Enbridge's pipeline spills, PR headaches and corporate history
While much has been reported about the proposed pipeline – which will take bitumen from northern Alberta's oil sands 1,172 km from Bruderheim to Kitimat – the project is, in fact, two pipelines.
One of the tubes would carry oil for export, primarily to China; the other would bring back condensate, a chemical liquid used to thin heavier oil products.
The company says its system could export up to 525,000 barrels of oil every day, and bring back roughly 193,000 barrels of condensate. At the end of the line, the proposed Kitimat Marine Terminal would include two ship berths and 14 tankers.
With a price tag of $5.5 billion, the project's proponents hope to open Asian markets to Canadian tar sands oil. The pipelines' destination in Kitimat would put the oil sector in an ideal position along the shipping route – but it also raises environmental concerns about the possibility of oil tanker spills.
Indeed, the importance of China's booming economy was underscored in November 2011, when Prime Minister Stephen Harper told the Asia-Pacific Economic Cooperation forum that selling Canada's oil to China was becoming an “important priority.”
One obstacle to this dream was the dozens of First Nations communities across whose territories such a pipeline system would have to be built. Conscious of the high-stakes of their proposal, and B.C.'s history of Native blockades, lawsuits and protests, Enbridge has offered an equity stake in the project to each of the First Nations bands affected. This would add up to roughly 50 communities, all situated within 80 km on either side of the proposed route.
While several of these nations have agreed to support the project and accept the equity stake, most others have spoken out against it. Foremost amongst these is the Yinka Dene Alliance, a coalition of First Nations vociferously opposed to the project in any form crossing their land.
On the national scale, in 2011 a group of 150 organizations, businesses and prominent Canadians came together to run a full-page advertisement in the Globe and Mail. Signatories included renowned environmental broadcaster David Suzuki, iconic Canadian novelist Margaret Atwood and rocker Randy Bachman.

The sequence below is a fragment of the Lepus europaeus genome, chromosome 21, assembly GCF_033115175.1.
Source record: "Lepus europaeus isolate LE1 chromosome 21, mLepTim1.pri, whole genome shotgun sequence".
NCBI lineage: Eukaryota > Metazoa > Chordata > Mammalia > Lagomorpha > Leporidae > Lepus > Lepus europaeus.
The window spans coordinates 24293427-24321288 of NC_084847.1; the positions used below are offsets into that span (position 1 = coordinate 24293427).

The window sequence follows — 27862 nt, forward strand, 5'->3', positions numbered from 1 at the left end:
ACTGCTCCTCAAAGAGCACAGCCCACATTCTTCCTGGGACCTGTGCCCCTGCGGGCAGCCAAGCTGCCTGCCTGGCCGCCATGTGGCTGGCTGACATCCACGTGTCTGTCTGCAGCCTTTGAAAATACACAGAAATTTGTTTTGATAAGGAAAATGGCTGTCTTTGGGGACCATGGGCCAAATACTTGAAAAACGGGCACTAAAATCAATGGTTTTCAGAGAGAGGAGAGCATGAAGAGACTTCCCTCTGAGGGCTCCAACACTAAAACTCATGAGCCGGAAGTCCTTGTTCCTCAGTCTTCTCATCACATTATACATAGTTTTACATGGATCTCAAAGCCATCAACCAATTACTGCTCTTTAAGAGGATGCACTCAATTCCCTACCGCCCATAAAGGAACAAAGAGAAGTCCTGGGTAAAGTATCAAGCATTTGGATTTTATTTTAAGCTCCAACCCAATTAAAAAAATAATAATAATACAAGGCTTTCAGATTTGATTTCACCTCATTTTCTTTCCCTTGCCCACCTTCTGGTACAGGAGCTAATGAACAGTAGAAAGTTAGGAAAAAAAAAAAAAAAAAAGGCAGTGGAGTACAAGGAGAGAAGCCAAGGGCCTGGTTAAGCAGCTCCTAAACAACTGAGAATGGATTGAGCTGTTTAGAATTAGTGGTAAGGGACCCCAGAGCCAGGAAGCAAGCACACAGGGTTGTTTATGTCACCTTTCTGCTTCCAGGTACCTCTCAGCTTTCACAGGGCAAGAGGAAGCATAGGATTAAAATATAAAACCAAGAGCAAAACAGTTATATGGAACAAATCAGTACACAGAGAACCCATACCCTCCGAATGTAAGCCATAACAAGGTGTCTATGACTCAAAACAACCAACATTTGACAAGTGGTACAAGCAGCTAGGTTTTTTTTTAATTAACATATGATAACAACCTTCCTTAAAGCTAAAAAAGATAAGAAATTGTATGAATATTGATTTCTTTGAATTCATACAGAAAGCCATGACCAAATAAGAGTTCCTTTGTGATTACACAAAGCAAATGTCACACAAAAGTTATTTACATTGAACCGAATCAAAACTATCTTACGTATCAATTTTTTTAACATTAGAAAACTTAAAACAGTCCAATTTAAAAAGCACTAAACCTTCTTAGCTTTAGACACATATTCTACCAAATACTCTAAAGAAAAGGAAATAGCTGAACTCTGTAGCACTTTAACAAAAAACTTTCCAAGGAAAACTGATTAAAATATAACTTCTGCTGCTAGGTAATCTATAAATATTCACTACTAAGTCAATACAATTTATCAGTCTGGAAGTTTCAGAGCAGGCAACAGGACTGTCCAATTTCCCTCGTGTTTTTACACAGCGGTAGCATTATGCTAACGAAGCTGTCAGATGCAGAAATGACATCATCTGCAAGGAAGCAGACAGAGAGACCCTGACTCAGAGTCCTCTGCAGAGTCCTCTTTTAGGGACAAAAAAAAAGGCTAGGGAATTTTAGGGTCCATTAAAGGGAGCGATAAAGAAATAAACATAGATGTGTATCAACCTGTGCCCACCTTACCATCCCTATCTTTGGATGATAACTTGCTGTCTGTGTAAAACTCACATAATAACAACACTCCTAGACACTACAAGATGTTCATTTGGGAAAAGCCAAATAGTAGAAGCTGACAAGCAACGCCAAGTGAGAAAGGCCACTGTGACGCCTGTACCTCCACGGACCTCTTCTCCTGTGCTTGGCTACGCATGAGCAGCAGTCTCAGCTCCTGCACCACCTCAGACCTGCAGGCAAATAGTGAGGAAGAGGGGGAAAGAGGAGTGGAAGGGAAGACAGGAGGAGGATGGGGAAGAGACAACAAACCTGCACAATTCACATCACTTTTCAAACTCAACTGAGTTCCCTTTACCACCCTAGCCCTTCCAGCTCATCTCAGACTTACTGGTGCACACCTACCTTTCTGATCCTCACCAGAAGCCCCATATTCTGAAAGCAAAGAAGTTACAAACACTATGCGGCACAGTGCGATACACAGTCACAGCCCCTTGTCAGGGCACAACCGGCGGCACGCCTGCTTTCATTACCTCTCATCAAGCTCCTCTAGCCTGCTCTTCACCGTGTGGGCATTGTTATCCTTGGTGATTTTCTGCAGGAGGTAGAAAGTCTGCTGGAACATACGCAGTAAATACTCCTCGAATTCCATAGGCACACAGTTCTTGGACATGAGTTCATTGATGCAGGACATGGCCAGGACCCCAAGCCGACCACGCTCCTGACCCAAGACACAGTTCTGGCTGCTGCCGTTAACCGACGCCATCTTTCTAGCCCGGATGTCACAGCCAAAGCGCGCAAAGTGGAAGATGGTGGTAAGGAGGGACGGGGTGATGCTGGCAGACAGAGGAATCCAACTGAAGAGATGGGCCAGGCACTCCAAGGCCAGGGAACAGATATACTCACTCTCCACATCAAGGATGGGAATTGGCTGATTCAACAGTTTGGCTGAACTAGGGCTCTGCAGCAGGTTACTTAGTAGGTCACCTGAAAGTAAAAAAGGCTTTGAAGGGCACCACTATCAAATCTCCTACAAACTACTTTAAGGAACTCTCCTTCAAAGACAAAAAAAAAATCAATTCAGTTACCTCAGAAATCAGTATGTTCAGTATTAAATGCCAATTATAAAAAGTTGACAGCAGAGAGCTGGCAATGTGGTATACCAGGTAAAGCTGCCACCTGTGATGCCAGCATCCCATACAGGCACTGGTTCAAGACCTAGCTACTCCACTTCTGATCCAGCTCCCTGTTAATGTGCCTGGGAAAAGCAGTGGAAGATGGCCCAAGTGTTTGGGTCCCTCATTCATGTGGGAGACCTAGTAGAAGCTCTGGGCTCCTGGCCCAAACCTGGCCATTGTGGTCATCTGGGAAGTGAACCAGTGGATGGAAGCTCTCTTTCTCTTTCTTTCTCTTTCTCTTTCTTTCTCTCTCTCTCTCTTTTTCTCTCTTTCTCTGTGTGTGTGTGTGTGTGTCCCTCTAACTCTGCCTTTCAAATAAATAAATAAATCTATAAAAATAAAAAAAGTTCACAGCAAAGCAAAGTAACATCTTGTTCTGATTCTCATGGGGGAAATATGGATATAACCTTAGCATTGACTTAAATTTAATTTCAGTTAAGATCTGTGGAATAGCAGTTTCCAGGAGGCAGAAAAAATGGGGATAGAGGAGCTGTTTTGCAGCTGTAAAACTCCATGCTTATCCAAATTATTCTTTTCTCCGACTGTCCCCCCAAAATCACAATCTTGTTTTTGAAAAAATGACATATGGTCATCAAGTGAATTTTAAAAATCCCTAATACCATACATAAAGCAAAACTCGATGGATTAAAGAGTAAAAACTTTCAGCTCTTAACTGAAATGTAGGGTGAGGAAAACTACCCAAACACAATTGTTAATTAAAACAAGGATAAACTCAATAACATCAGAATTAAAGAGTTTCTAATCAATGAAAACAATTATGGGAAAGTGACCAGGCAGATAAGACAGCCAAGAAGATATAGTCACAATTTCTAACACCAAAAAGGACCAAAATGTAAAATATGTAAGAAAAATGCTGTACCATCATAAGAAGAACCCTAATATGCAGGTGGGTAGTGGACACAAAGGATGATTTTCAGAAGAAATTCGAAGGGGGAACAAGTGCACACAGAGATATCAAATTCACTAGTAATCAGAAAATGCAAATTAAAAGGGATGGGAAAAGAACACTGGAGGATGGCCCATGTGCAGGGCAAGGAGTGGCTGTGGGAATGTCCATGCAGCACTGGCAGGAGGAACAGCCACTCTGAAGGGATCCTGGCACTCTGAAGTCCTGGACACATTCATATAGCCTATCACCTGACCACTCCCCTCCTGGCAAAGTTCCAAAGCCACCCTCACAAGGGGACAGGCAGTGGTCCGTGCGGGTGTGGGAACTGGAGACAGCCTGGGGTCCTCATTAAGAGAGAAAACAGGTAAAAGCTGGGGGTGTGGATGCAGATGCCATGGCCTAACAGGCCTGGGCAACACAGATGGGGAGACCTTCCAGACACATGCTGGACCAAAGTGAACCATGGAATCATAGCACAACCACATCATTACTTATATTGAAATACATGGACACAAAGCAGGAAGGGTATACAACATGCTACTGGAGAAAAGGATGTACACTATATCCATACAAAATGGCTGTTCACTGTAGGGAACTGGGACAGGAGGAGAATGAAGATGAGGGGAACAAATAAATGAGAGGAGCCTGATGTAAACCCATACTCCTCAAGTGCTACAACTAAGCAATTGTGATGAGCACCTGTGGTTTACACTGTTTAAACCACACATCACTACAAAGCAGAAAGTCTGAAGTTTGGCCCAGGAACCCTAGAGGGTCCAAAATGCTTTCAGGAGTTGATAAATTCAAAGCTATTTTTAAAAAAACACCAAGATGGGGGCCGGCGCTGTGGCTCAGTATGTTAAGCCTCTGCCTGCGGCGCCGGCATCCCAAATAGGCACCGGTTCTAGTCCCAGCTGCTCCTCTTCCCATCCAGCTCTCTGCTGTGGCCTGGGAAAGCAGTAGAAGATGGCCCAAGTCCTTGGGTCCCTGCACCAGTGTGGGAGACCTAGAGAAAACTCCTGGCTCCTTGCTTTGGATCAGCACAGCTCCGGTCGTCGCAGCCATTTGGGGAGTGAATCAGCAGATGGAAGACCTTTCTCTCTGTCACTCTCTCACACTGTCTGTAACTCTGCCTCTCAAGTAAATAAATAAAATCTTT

The text of the advertisement spoke clearly of the burgeoning alliance between environmentalists and Indigenous groups opposing Enbridge's plans:
“Enbridge's pipeline isn't happening, period. It doesn't matter who they get a deal with. They plan to come through our territories and we've already said no, and we'll use every legal means we have to stop them. Their proposed pipeline is against our laws because we refuse to put our communities at the risk of oil spills.” — Chief Larry Nooski of Nadleh Whut'en First Nation; member of the Yinka Dene Alliance
“The project is not in the public interest from a climate perspective, from a jobs perspective, and from a First Nations title perspective. There’s too much at stake. Why would we risk thousands of jobs in fishing and tourism for a few hundred jobs in construction of the pipeline, and the possibility of some jobs in oil spill cleanup?” — Caitlin Vernon; Sierra Club of BC
“It will be a very, very, very nasty process [and] I’ll be the first one to lie down before a tractor.” — Rafe Mair; Former MLA and BC political commentator